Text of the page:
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  • Where Do We Buy Property?

    People often ask us where exactly do we buy properties. Well following recent expansion and increasing demand for our services, we now buy in every borough in London.

    The majority of our activity is within zones 1, 2, 3 & 4 on the London Underground tube map; though we are increasingly helping people sell property quickly in zones 5 & 6. Please bear in mind that the map on the ‘Where We Buy’ section of this website is currently being updated to reflect this.

    However, feel free to take a look to see graphically what our main areas of focus are. Although we are specialists in the boroughs highlighted, we give cash for homes in any London borough.

    The London Property Buyers are London’s no.1 homebuyer. So call us now on: 0800 879 9889 to find out how best we can help you sell your property today.

    Below is a list of the areas we most commonly buy in:

    • Barnet – including Finchley, East Finchley, Finchley Central, Church End, Fortis Green, Hampstead Garden Suburb, Finsbury Park and Manor House, New Southgate, Friern Barnet, North Finchley, Woodside Park
    • Brent – including Brondesbury, Brondesbury Park, Kensal Rise, Kilburn, Queens Park, Kinsbury, Dollis Hill, Neasden, Church End, Kensal Green, Park Royal and Willesden
    • Camden – including Hampstead, Swiss Cottage, Belsize Park, Primrose Hill, Kentish Town, Chalk Farm, Dartmouth Park, Gospel Oak, West Hampstead, Hampstead Heath, Fortune Green, South Hampstead, St John’s Wood, Kings Cross St Pancras, Bloomsbury and Russell Square, Somers Town, Fitzrovia

    • City of London – including Barbican, Tower Bridge, Whitechapel and Wapping
    • City of Westminster - including Camden Town, Euston, Regent’s Park, Lisson Grove, Marylebone, Baker Street, Kilburn, Soho, Edgware Road, Mayfair, Paddington, Lancaster Gate, Bayswater, Queensway, Notting Hill, Maida Vale, Warwick Avenue, Maida Hill, Little Venice, Victoria, Westminster and Pimlico
    • Hackney - including Shoreditch and Hoxton, Stoke Newington, Dalston,
    • Haringey – including Finsbury Park, Manor House, Highgate, Holloway and Caledonian Road, Stroud Green, Hornsey, Crouch End, Muswell Hill, Bounds Green, Seven Sisters

    • Islington – including Islington, Angel, Barnsbury, Canonbury, Highbury, Holloway, Upper Holloway, Caledonian Road, Archway, Tufnell Park, Old Street, Clerkenwell, Farringdon, Finsbury, Pentonville, De Beauvoir, Hoxton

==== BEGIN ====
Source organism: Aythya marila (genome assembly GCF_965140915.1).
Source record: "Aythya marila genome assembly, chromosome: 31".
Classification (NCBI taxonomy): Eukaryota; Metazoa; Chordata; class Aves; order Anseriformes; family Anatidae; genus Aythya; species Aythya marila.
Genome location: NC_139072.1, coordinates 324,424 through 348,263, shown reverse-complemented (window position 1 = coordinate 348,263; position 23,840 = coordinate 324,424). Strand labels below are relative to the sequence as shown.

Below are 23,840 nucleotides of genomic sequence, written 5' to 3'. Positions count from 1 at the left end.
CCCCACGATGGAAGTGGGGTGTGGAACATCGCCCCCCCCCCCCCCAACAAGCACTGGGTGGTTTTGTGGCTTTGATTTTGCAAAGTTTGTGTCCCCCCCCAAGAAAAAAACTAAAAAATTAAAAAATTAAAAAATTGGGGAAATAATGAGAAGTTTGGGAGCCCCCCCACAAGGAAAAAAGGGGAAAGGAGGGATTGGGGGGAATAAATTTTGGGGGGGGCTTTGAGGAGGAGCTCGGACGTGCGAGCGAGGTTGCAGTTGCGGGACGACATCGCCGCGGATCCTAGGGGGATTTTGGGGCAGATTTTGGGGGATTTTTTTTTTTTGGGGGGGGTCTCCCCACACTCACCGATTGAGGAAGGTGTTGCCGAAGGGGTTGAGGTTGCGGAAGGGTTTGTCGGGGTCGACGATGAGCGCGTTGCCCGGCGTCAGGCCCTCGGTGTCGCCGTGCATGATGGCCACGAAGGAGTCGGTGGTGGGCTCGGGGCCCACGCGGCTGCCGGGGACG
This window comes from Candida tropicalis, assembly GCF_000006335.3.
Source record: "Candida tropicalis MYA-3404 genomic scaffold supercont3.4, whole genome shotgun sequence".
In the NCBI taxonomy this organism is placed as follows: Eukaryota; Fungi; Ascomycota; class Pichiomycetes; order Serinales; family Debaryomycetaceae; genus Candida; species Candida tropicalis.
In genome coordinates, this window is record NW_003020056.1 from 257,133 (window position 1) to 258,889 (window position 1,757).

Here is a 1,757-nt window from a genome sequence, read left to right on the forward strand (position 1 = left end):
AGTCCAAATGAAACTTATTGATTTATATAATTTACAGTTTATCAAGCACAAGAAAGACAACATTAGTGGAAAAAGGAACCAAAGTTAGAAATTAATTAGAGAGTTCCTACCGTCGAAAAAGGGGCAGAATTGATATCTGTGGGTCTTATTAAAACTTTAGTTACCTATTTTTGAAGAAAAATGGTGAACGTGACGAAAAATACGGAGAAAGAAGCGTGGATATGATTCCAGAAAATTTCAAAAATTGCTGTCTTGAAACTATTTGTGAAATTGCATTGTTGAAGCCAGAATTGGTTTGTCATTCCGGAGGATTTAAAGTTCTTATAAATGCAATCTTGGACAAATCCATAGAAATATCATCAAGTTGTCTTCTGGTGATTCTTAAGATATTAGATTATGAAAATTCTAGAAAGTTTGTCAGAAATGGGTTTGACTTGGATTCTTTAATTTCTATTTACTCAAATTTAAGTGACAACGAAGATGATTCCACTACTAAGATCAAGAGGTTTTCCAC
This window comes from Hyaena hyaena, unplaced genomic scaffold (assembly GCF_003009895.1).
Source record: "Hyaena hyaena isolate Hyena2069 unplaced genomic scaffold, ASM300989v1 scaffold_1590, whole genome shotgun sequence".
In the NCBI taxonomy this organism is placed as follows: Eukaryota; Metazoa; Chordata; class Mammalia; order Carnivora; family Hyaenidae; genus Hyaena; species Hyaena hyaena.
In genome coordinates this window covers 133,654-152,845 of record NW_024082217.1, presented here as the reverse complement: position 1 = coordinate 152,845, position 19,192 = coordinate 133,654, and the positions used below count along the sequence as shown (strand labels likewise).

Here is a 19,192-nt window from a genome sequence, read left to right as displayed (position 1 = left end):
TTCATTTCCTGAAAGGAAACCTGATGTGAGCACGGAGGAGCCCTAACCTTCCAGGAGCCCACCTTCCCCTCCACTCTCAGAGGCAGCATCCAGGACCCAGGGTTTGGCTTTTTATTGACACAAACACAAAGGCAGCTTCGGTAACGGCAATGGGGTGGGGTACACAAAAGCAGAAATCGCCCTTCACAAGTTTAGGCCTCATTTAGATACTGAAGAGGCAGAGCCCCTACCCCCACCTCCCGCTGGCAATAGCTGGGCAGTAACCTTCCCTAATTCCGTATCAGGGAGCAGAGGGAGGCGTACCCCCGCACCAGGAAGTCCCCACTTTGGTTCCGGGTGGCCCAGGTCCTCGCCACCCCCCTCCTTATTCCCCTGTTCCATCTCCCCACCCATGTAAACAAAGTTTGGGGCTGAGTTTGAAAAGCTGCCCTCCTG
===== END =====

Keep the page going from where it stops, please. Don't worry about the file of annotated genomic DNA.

• Kensington and Chelsea – including Kensington, South Kensington, Earls Court, Gloucester Road, Knightsbridge and Hammersmith, Holland Park
    • Newham – East Ham, Beckton, Upton Park, Manor Park, Little Ilford, Plaistow, West Ham, Stradford, North Woolwich, Canning Town, Custom House,
    • Southwark – East Dulwich,
    • Tower Hamlets - Whitchapel, Spitalfields, Shadwell, Mile End, Wapping, Bethnal Green, Bow, Poplar, Isle of Dogs, Limehouse, Canary Wharf, Blackwall

    If you are selling your home anywhere in London, contact us now for a quick sale today!

  • How to Avoid Negative Equity and What To Do If You Are Already In It.

    What is negative equity?

    Negative equity occurs when the value of your property is less than the value of your mortgage.

    If there is a significant decrease in the market value of your property, negative equity may result. This is particularly the case if your mortgage is a large proportion of your property’s value. To reduce the risk of negative equity put a larger deposit into the property so that your mortgage is smaller (and so that you can obtain a better borrowing rate).

    Be aware of property market conditions?

    Obviously, it is not always easy to obtain a large deposit, so it is also important to be aware of market conditions when buying. If you bought a property at the peak of the market when the housing bubble burst, the value of your property may well have fallen significantly since, possibly resulting in negative equity. Timing is critical in any market and the housing market is no different. Hence, if you are considering buying a property you should conduct research to assess the trends in local, regional and national house prices.

    What happened to cause negative equity?

    Unfortunately, the housing market is difficult to predict, even for the experts. Few people predicted the US sub-prime crisis and the credit crunch, global recession and housing market crash which consequently followed.

    The UK was not immune from the dodgy lending practices occurring in the US. UK banks practice of lending to people, who they knew were at a high risk of not being able to pay their mortgage, combined with the decline in house prices, led to negative equity affecting around 2m UK households in 2009.

    Financial Services Authority (FSA), The Council of Mortgage Lenders (CML) & Experian credit ratings agency - research on Negative Equity facts and figures

    According to The Financial Services Authority (FSA) in March 2010 there are 500,000 buy-to-let investors and two million homeowners who are in negative equity.

    As a result half of buy-to-let borrowers and one in four homeowners with mortgages are unable to sell their properties or even remortgage until property prices rise again. These figures are unlikely to decrease significantly since – unemployment is still high and the economic recovery is weak.